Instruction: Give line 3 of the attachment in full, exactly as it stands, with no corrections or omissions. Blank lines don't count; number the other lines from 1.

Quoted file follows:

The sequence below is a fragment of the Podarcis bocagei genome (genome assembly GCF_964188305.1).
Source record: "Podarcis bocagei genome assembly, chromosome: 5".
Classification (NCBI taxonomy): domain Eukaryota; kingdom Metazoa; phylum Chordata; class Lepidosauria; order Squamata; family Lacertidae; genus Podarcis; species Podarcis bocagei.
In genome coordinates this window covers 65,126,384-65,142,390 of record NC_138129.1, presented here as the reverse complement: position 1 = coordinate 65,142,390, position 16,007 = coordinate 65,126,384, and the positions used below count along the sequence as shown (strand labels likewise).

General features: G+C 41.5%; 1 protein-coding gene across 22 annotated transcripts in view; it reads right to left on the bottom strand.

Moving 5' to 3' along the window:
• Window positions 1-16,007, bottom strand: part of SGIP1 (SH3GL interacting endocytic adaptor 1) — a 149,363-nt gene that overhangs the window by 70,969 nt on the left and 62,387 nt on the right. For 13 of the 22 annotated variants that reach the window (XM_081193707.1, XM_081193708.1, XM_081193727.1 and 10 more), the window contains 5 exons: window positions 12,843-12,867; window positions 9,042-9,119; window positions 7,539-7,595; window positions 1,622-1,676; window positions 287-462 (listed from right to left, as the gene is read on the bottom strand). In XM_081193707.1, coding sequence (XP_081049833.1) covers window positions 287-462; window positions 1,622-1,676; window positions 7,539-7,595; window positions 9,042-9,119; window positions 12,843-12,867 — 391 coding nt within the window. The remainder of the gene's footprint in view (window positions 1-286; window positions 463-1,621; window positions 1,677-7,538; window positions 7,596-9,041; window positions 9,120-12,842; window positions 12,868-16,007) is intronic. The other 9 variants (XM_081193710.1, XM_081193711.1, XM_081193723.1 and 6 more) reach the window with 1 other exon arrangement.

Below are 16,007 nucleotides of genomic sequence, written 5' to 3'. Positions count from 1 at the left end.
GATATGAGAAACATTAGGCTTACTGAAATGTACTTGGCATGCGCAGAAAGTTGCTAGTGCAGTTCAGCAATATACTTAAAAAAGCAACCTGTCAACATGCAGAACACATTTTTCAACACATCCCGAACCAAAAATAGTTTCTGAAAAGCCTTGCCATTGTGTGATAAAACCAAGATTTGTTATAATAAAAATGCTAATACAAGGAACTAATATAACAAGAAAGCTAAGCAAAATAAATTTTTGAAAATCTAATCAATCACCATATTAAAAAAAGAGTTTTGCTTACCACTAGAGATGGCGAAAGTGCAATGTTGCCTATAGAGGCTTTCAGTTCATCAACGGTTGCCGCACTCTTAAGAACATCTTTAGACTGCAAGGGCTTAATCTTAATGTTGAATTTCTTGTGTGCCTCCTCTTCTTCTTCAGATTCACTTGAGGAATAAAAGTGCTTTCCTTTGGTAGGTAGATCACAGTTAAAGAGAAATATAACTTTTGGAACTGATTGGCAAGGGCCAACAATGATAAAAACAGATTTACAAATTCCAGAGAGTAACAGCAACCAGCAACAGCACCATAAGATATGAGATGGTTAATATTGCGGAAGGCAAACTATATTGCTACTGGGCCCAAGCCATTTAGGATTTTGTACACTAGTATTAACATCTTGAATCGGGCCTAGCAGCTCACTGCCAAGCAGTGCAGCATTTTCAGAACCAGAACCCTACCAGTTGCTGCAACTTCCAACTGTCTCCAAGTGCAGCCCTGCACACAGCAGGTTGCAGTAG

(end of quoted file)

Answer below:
Classification (NCBI taxonomy): domain Eukaryota; kingdom Metazoa; phylum Chordata; class Lepidosauria; order Squamata; family Lacertidae; genus Podarcis; species Podarcis bocagei.